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When to Prune Flowering Shrubs

March 16, 2021
Written by Aaron

Figuring out when to prune all the different flowering shrubs on your property can be tricky, especially if they’re flowering at different times. Some shrubs bloom on old wood from the year before and some bloom on their fresh spring growth. Poorly-timed pruning can result in a flowerless shrub, so you’ve got to be careful. To save you the guesswork and Googling, we compiled a list of the most common flowering shrubs and exactly when you should prune them.

When to Prune

  • Bluebeard: We love the late season colour this sapphire-tinted shrub brings to the landscape. Since it doesn’t flower until around August or September, you can prune it now in March or April, right at the first sign of new growth.

  • Butterfly Bush: Technically, you can prune this flowering shrub any time of year, but it’s recommended that you do it in late winter while the plant is dormant. This will ensure the healthiest growth and the most flowers. However, if you give it a little bit of a trim while it’s in its active growing phase, it should fill out with new growth and blooms within a matter of weeks. 

butterfly bush and camellia flowers

  • Daphne: Generally, you don’t need to prune daphne very often because it grows quite slowly. If it’s starting to grow into another plant, you can prune it to avoid any complications from rubbing, tangled branches. Prune them in summer after the blooms fade but only if necessary.

  • Dogwood: Never prune dogwood in the spring or summer! This can make it vulnerable to disease. Instead, the best time to prune is late fall or winter, when the temperature is cooler, and your plant has gone dormant. This way, it won’t leak out any of its sap, which increases the risk of infection.

  • Forsythia: This spring-blooming shrub should not be pruned in spring, or else you’ll end up cutting off all the flower buds. Wait until summer once it has finished flowering. 

forsythia and honeysuckle flowers

  • Honeysuckle: Honeysuckle shrubs (not to be confused with honeysuckle vines) are best pruned in winter when they’re dormant. They can handle a lot of pruning, and it makes a big difference in the volume of your plant.

  • Hydrangeas: Summer-blooming hydrangea varieties like Hydrangea paniculata need to be pruned in March. Prune spring bloomers like Hydrangea macrophylla in the summer after their blooms fade; they develop their flower buds on old wood. 

  • Lilacs: These fragrant shrubs are some of the first to start flowering in spring, so they might be ready for you to prune by the end of spring around early June. Otherwise, you can wait until summer to prune, as they bloom on old wood.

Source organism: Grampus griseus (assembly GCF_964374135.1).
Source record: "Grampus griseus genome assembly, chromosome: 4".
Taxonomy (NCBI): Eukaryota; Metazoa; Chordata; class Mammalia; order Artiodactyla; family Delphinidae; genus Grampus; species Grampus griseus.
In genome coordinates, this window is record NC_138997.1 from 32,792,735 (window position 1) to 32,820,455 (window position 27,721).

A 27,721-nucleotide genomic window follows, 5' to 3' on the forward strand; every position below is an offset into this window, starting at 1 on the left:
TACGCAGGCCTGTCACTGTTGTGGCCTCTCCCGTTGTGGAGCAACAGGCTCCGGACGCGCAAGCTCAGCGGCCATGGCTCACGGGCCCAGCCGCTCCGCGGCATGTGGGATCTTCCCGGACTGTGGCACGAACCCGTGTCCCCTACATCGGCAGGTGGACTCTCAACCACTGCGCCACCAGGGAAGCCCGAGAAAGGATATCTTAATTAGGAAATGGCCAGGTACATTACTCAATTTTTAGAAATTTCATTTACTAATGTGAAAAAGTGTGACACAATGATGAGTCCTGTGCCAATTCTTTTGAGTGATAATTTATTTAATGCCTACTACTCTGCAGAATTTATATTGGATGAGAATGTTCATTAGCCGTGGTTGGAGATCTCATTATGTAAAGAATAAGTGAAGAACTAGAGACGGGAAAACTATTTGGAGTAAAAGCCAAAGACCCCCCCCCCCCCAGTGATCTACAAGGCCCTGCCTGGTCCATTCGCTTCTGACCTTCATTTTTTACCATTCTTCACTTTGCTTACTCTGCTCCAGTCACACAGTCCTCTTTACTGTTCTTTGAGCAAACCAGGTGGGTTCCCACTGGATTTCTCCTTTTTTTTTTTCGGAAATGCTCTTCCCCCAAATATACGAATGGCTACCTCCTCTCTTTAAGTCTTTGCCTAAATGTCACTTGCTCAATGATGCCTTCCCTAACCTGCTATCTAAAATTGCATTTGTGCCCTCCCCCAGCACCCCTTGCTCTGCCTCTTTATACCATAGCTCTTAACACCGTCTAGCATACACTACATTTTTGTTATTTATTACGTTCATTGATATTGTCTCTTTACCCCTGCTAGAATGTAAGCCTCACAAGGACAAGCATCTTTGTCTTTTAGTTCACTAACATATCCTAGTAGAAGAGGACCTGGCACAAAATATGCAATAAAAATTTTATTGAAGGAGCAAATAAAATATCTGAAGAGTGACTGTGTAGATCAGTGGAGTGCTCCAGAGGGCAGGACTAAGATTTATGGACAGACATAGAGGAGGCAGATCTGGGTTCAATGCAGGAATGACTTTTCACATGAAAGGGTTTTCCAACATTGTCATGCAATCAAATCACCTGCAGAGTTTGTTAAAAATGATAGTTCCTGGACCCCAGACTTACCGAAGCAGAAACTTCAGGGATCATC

• Magnolia: Midsummer or fall is typically when magnolia flowers start to disappear. Prune them once they’ve finished blooming, and avoid pruning in winter or early spring. 

magnolia and rose blooms

  • Rose Bushes: Prune your roses in March or April before they start blooming. In summer, while they’re actively in bloom, you can trim off the dead flowers to encourage more flowers.

  • Rose of Sharon: This hardy flowering shrub isn’t too picky about when it should be pruned. You can prune it in late summer after its blooms fade, in fall or winter when it’s dormant, or in very early spring before new growth appears. 

  • Smoke Tree: Sometimes, you can prune your smokebush in early spring if there are no signs of new buds yet. However, it’s typically best to prune it in winter, just to be on the safe side. 

  • Spirea: You’ll want to prune your spirea shrubs twice a year for the best results. Do one major pruning in winter to keep the shape compact and encourage fuller growth. Then, do a little tidy-up after it has finished blooming. Spirea responds pretty well to pruning, so don’t be afraid to get in there with the shears! 

spirea and summersweet flowers

  • Summersweet: Winter or very early spring is the best time to prune summersweet because you want to do it before new growth appears. 

  • Weigela: These early bloomers will be ready for a cleanup at the end of spring, right after their blooms fade. Don’t do it at the start of the season, or you’ll lose out on its gorgeous flowers!


Do you have any other flowering shrubs that aren’t on this list, and you’re unsure of when to prune them? Feel free to contact us at our greenhouse and we’ll be happy to find the answer for you! 

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